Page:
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Actions

Statecharts give you a great deal of control over running side effects in your app. The first method is through actions.

Side effects

You may have come across a type of function called a pure function. A function is ‘pure’ if it takes in an input, returns a predictable output, and does nothing else. Pure functions do not involve:

  • Waiting a set amount of time
  • Making an API call
  • Logging things to the console

We can think of the processes above as side effects of our program running. The name gives them a negative medical connotation, but they’re incredibly important. Processes that don’t have side effects don’t talk to anything external, don’t worry about time, and don’t react to unexpected errors.

Actions

Actions are side effects which are:

  • Fire-and-forget: Actions don’t talk back to the statechart.
  • Unlikely to fail. Actions are unlikely to impact the system if they fail.
  • Usually synchronous. For example, you don’t await actions.

Some examples of actions are:

  • Logging something to the console
  • Assigning a value to a variable
  • Changing the attribute of a DOM node

You can fire an action upon entering or exiting a state by using the entry and exit attributes on that state.

ts
import { createMachine } from 'xstate';
 
const machine = createMachine(
{
initial: 'visiting',
states: {
visiting: {
entry: 'sayHello',
exit: 'sayGoodbye',
on: {
LEAVE: 'notVisiting',
},
},
notVisiting: {},
},
},
{
actions: {
sayHello: () => {
console.log('Hello');
},
sayGoodbye: () => {
console.log('Goodbye');
},
},
}
);
ts
import { createMachine } from 'xstate';
 
const machine = createMachine(
{
initial: 'visiting',
states: {
visiting: {
entry: 'sayHello',
exit: 'sayGoodbye',
on: {
LEAVE: 'notVisiting',
},
},
notVisiting: {},
},
},
{
actions: {
sayHello: () => {
console.log('Hello');
},
sayGoodbye: () => {
console.log('Goodbye');
},
},
}
);

You can also fire an action on a transition:

ts
import { createMachine } from 'xstate';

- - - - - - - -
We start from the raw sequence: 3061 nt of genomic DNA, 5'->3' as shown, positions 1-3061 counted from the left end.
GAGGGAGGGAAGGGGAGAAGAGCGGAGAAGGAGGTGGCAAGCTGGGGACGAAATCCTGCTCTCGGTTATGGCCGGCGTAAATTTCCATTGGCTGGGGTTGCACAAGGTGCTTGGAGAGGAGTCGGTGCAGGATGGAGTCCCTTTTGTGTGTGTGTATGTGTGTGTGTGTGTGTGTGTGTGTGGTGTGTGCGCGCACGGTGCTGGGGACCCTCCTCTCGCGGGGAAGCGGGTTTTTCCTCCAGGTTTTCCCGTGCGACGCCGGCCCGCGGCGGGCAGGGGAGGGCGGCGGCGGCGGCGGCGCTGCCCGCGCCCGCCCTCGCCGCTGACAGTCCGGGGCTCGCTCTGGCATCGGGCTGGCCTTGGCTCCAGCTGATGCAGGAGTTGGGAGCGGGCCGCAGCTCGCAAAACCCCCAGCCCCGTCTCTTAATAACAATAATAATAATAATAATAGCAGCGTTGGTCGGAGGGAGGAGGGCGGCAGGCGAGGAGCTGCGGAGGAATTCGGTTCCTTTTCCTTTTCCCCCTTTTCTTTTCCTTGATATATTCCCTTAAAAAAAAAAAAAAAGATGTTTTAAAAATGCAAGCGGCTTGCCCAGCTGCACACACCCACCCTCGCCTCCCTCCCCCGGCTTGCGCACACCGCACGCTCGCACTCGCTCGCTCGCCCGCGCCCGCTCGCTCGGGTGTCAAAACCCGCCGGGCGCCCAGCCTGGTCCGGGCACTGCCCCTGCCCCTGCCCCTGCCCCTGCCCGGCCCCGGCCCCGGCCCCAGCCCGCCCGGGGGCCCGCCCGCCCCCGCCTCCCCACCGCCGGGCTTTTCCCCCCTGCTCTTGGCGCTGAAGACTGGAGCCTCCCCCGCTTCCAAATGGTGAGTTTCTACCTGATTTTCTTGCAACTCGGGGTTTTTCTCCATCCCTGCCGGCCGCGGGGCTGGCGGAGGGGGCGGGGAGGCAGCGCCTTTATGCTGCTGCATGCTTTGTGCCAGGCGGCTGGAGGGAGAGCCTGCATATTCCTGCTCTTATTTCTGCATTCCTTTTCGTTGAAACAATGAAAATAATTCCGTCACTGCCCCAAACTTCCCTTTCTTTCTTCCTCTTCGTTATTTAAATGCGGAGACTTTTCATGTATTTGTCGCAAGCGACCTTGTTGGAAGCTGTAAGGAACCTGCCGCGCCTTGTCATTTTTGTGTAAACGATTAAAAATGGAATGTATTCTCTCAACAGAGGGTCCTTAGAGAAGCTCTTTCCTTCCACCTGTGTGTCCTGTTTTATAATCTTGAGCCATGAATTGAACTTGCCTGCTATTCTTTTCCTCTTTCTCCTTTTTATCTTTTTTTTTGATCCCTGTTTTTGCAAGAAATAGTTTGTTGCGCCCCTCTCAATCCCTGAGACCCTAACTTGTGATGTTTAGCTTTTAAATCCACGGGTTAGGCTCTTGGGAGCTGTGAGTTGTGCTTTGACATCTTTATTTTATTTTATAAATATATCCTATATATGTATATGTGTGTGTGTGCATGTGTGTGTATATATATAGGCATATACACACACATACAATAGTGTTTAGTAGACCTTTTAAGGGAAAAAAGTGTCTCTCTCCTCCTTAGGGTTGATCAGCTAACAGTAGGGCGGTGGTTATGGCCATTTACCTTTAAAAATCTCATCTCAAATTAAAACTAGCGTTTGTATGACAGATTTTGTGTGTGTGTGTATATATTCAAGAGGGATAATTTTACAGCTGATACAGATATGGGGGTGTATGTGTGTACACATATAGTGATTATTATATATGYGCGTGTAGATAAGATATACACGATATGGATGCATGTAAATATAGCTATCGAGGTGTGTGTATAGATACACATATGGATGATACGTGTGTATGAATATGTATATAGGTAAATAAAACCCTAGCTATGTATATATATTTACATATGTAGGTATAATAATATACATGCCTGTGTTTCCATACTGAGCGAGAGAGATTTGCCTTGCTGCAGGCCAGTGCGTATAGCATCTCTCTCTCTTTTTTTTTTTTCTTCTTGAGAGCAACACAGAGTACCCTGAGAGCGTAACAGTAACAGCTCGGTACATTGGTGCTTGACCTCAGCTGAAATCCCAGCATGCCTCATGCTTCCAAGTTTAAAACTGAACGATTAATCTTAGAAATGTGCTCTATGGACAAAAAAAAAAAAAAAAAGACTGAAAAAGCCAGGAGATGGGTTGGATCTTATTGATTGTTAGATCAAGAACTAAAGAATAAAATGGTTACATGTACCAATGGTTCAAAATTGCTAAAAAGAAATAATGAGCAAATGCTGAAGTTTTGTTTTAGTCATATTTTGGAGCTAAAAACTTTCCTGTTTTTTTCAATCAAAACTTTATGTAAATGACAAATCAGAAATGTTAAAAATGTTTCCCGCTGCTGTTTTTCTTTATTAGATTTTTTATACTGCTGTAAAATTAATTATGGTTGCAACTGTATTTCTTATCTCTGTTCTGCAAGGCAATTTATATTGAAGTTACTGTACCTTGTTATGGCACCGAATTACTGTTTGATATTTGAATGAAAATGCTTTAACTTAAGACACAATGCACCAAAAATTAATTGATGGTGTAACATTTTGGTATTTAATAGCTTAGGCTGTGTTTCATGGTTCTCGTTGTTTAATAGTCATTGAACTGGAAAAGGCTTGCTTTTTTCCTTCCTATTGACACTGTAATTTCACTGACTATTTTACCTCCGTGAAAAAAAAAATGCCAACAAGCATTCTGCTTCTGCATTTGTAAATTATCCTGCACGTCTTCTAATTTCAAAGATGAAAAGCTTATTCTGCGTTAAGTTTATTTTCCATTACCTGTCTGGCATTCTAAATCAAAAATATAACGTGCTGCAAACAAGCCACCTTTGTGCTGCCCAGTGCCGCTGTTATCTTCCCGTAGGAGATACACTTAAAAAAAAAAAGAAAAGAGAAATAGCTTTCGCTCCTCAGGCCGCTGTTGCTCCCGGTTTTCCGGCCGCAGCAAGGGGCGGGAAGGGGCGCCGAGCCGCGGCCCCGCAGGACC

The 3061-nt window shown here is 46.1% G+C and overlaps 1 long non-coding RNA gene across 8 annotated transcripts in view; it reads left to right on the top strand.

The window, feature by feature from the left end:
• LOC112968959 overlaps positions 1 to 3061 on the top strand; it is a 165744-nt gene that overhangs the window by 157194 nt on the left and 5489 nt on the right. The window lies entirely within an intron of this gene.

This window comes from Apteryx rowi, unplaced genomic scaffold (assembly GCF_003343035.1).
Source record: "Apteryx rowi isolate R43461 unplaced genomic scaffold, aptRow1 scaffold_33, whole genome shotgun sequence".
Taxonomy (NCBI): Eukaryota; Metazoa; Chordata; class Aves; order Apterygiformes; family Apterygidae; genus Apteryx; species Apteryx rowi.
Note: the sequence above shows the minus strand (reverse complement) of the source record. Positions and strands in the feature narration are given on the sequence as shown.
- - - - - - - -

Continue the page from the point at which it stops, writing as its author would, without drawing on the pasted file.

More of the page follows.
const machine = createMachine(
{
initial: 'toggledOn',
states: {
toggledOn: {
on: {
TOGGLE: {
target: 'toggledOff',
actions: 'sayToggled',
},
},
},
toggledOff: {
on: {
TOGGLE: {
target: 'toggledOn',
actions: 'sayToggled',
},
},
},
},
},
{
actions: {
sayToggled: () => {
console.log('Toggled!');
},
},
}
);
ts
import { createMachine } from 'xstate';
 
const machine = createMachine(
{
initial: 'toggledOn',
states: {
toggledOn: {
on: {
TOGGLE: {
target: 'toggledOff',
actions: 'sayToggled',
},
},
},
toggledOff: {
on: {
TOGGLE: {
target: 'toggledOn',
actions: 'sayToggled',
},
},
},
},
},
{
actions: {
sayToggled: () => {
console.log('Toggled!');
},
},
}
);

Anywhere you can use an action, you can also declare it as an array to express multiple actions.

ts
import { createMachine } from 'xstate';
 
const machine = createMachine(
{
entry: ['youSayGoodbye', 'iSayHello'],
},
{
actions: {
iSayHello: () => {
console.log('Me: Hello');
},
youSayGoodbye: () => {
console.log('You: Goodbye');
},
},
}
);
ts
import { createMachine } from 'xstate';
 
const machine = createMachine(
{
entry: ['youSayGoodbye', 'iSayHello'],
},
{
actions: {
iSayHello: () => {
console.log('Me: Hello');
},
youSayGoodbye: () => {
console.log('You: Goodbye');
},
},
}
);

In the example above, Me: Hello will be logged to the console, followed by You: Goodbye.

Actions on self-transitions

A self-transition is when an event happens, but the transition returns to the same state. The transition arrow exits and re-enters the same state.

A helpful way to describe a self-transition is “doing something, not going somewhere” in the process.

In a dog begging process, there would be a begging state with a gets treat event. And for the dogs who love their food, no matter how many times you go through the gets treat event, the dog returns to its begging state.

Dog begging machine with one begging state and a ‘gets treat’ transition which leaves and returns to the same state.Dog begging machine with one begging state and a ‘gets treat’ transition which leaves and returns to the same state.

Self-transitions are helpful when you want to fire an action, but not leave your current state. You can use an action on the transition to fire it whenever that event is received.

ts
import { createMachine } from 'xstate';
 
createMachine(
{
initial: 'begging',
states: {
begging: {
on: {
'gets treat': {
actions: 'makeHappySnufflingSound',
},
},
},
},
},
{
actions: {
makeHappySnufflingSound: () => {
console.log('Snuffle snuffle snuffle');
},
},
}
);
ts
import { createMachine } from 'xstate';
 
createMachine(
{
initial: 'begging',
states: {
begging: {
on: {
'gets treat': {
actions: 'makeHappySnufflingSound',
},
},
},
},
},
{
actions: {
makeHappySnufflingSound: () => {
console.log('Snuffle snuffle snuffle');
},
},
}
);

Summary

You can run actions on entry to a state, exit from a state, or on a transition. Self-transitions are particularly useful if you want to run an action without leaving the state.

Next, we’ll look at using actions to store arbitrary values in your state machine via context.